In it for the Long Haul

Apr 13th 10
By Joanne MacKenzie

As the Caribbean season comes to a close, the summer season in New England and the Med is just beginning. This means long passages between yachting destinations with no stops along the way for fresh provisions. Here are a few tips for chefs preparing and provisioning for the long hauls.

 

Stock up on long life produce. Items like carrots, potatoes, onions, cabbage, squash, beets and apples have a long shelf life and will keep for over a week. Cauliflower, leeks, brussel sprouts, peppers, oregano, blueberries, oranges, grapefruit, peaches, pears and lemons will keep for about seven days. More delicate produce such as asparagus, broccoli, corn, green beans, mushrooms, dill, basil, watercress, strawberries, bananas, cherries all have a shorter shelf life, staying fresh for only a few days.

Some greens are sturdier than others. Firm plastic containers of salad greens stay fresher longer than loose or bagged lettuces. Iceberg and romaine lettuce last the longest. If they begin to wilt, you can julienne them and add in some peppers and other cooked grains for a chopped salad. Spinach and arugula can be added to a soup or pasta or cooked off with oil and garlic and pepper if they begin to droop.

 

When stowing your produce, think about what you are going to use first. Put the shorter shelf life produce at the front of the fridge. Also, when you are buying produce, if it isn’t refrigerated, keep it at room temperature as it will last longer.

When you start running out of fresh green vegetables, you can always use some frozen ones. Chopped spinach, green peas, mixed Asian vegetables are quick cooking and nutritional.

Some other dry stores that are good to have on hand include stewed tomatoes, capers, pitted olives, artichokes, heart of palm, baby corn, water chestnuts, bamboo shoots, cannellini and other precooked beans, dried berries and nuts and seeds.

Preparing one dish meals and sauces ahead can save time, especially if the weather is rough. Standbys like lasagne, shepherd’s pie, curries and soups as well as sauces, like Bolognaise, can be made ahead of time and frozen. Pre-roasted chickens and cold meats are also good to have on hand. Also, have pregrated cheeses, chopped onion, carrot and garlic to save prep time in the galley.

If the weather goes bad, so too may crew appetites. Easy to grab snacks such as ginger beer and coke, ginger candy and green apples can soothe stormy tummies.

No matter what the weather is like, many people have a sweet tooth, so be prepared. Have cookie dough premade in the fridge for a quick batch whenever a sugar rush is needed.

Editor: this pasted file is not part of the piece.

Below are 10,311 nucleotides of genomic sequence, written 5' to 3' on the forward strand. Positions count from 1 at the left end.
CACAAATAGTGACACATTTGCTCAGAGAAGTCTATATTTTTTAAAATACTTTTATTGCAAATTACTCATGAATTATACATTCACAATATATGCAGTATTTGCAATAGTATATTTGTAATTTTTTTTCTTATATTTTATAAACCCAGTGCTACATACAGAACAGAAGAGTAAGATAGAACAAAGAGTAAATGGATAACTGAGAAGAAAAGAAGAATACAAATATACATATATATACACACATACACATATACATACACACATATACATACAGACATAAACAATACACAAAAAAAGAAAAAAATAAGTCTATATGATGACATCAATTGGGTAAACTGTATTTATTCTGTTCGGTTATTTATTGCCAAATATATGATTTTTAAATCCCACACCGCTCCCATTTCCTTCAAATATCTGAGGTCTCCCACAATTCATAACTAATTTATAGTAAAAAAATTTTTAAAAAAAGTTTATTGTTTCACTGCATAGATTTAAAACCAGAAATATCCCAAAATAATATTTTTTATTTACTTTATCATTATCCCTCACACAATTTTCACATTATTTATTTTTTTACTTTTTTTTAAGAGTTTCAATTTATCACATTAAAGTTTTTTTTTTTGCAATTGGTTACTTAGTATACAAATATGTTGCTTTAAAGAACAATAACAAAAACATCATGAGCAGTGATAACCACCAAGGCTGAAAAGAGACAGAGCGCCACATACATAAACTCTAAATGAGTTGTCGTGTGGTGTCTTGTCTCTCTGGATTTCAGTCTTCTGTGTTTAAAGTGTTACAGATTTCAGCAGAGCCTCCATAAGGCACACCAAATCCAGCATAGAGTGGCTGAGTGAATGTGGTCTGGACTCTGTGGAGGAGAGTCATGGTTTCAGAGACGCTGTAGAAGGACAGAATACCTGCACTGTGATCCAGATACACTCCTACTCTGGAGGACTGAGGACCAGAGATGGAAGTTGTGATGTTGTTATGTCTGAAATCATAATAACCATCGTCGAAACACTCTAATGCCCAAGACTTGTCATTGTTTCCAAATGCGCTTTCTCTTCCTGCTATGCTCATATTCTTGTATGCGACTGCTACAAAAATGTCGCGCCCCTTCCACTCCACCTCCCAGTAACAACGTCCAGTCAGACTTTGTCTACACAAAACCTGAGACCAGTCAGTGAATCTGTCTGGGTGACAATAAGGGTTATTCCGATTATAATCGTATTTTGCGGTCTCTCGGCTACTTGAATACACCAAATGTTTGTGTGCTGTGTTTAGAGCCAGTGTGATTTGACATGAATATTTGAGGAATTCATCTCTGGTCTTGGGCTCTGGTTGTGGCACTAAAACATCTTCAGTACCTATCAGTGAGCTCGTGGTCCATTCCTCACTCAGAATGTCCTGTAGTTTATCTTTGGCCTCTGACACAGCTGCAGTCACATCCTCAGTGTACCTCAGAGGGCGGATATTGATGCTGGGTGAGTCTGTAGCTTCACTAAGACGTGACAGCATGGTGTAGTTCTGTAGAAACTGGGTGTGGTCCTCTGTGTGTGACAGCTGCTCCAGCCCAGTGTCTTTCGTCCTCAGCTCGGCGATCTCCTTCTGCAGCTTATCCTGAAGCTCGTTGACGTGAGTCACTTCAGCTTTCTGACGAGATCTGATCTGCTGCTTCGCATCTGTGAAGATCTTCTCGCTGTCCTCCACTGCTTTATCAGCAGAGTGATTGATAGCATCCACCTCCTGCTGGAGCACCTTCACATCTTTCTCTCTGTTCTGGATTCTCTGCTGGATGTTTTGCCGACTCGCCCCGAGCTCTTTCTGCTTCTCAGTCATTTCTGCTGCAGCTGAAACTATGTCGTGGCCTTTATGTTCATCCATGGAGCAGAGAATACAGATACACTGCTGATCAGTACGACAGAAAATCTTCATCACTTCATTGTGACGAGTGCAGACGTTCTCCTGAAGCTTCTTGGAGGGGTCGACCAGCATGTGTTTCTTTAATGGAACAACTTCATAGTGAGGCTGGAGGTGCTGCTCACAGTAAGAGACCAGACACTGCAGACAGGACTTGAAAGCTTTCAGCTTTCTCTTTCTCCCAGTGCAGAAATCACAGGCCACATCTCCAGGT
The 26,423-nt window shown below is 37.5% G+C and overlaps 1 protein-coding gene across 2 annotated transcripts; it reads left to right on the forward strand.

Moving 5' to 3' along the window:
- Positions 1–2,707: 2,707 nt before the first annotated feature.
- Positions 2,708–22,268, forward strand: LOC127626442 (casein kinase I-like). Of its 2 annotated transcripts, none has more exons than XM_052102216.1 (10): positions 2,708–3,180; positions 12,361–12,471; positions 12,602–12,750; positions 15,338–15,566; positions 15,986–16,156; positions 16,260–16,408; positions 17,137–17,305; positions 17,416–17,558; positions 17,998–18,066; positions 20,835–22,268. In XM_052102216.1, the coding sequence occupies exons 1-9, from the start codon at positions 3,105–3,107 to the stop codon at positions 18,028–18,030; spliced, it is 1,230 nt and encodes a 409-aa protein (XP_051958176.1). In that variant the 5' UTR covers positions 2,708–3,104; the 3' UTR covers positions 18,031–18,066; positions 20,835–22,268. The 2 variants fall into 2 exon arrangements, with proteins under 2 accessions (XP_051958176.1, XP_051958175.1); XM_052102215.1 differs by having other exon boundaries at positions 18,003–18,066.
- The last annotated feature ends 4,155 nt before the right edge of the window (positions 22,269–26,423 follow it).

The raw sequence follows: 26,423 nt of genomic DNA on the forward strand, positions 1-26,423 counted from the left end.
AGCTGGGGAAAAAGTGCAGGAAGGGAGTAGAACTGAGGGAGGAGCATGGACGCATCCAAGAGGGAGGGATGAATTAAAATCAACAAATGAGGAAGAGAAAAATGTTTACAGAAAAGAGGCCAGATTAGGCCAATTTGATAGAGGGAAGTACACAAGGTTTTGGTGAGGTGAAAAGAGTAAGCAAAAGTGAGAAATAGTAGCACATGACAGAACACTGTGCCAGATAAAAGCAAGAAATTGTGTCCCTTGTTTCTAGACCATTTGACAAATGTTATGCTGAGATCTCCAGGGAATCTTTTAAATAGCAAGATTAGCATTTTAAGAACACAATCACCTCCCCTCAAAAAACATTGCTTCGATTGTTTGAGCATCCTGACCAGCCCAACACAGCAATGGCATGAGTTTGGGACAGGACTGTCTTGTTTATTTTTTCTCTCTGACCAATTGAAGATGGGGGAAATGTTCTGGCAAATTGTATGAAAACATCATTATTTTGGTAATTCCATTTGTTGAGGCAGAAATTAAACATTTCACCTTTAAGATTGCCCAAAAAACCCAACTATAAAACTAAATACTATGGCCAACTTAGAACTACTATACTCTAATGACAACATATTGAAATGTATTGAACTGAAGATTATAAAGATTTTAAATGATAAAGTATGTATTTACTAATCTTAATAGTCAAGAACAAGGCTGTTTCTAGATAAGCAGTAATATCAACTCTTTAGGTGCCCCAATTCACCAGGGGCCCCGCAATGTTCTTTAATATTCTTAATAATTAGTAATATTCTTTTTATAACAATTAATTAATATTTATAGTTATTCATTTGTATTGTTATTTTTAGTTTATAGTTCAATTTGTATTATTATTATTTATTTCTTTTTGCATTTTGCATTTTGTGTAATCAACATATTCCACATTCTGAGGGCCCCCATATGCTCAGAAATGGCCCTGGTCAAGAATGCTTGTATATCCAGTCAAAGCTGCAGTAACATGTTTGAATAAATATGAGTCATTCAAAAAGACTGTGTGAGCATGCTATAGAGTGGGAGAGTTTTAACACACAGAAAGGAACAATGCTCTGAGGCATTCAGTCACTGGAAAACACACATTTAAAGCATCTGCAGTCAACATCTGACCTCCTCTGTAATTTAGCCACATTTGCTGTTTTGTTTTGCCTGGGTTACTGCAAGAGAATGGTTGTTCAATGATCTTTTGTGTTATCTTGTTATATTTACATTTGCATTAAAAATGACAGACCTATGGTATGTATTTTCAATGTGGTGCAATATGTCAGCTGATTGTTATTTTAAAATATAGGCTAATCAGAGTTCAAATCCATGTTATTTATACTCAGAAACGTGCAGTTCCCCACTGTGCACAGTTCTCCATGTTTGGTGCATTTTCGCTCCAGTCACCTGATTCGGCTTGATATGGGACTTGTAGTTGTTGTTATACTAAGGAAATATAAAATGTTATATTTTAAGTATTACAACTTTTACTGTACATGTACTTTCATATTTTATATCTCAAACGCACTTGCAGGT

Long Haul Recipe

Curried Mixed Vegetable Orzo

2 zucchini, grated

2 yellow squash, grated

2 carrots, grated

6 shallots, chopped

2 cloves garlic, chopped

Italian parsley, two handfuls

1 tsp curry powder

½ tsp paprika

½ tsp cayenne

4 cups chicken stock

Salt

Pepper

1 cup Parmigiano Reggiano, grated

Orzo

Extra virgin olive oil

 

 

Heat olive oil. Add shallots. When translucent, add chopped garlic and cook about two minutes. Add carrots, cook about two minutes. Add grated zucchini and yellow squash and cook for two to three minutes. Add curry, paprika and cayenne. Add in orzo and cook for four to five minutes.

Add chicken stock one cup at a time, each time stirring well and covering until all the stock is absorbed and the orzo is cooked through. After last cup of chicken stock, mix in chopped parsley and cheese.

 

Related Topicss:

Fit and Fabulous: Keeping in shape during a long-haul

10 Tips for Preparing Your Yacht for Shipping

 Atlantic Weather Patterns for Spring 2010






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3 Comments
  • Some very good information provided there. Depending on the size of the yacht lots of pre cooked then frozen foods such as stews, bolognaise, sauces etc are a life saver. Most vegetables and fruits will last the distant of a crossing 12 to 14 days depending on the quality. Herbs can also have their shelf life extended by either snap freezing, turning in to paste and kept in an air tight container or sous vide. You can also gently roll herbs up in a damp J-cloth then cling film them. Most importantly keeping an eye on all your fresh produce and stock rotating will cut down on waste. You can also blanch vegetables off to extend their shelf life by another 2 to 4 days. I like the idea with the flying fish, we only had a few landing on the decks so not enough to feed 20 crew.I hope this information helps and adds to your very good advice written above.
    Posted by Paul_30 15/11/2010 18:17:30

  • Hi Joanne,
    I made the curry orzo, yum. Thanks for the recipe.
    Posted by Kate Lardy 22/04/2010 15:14:36

  • Might as well enjoy the freedom of the sea while you're out there.

    Instruct a sharp witted deckhand to harvest flying fish off the deck each morning so that you may celebrate another sundown at sea with a basket of IBNA Fried flying fish chips. Remember, before you cast off, stock up on scallions, garlic, red hot peppers ( easy on em' or culo de fuego), celery, dried marjoram, dried thyme and parsley to throw into a blender when making the toxic batter required to spice up your IBNA fish chips .. Best way to fillet a flying fish is to nail their tails into a cutting block... DECKHANDS!! DO NOT NAIL THE FLYING FISH TAILS TO THE TEAK DECK ( Note for Americans. Knives are sharp and may cut your fingers, wood may have splinters, and remember, you cant sue the IBNA. ) .....( Note to chefs....salt the fillets for a bit to pull the oily, fishy taste out)

    Also consider manufacturing IBNA grade, " SO , YOU CAN TUNE AN SSB, BUT CAN YOU TUNA FISH ? ", premium canned tuna.
    Posted by junior_1 16/04/2010 11:10:25

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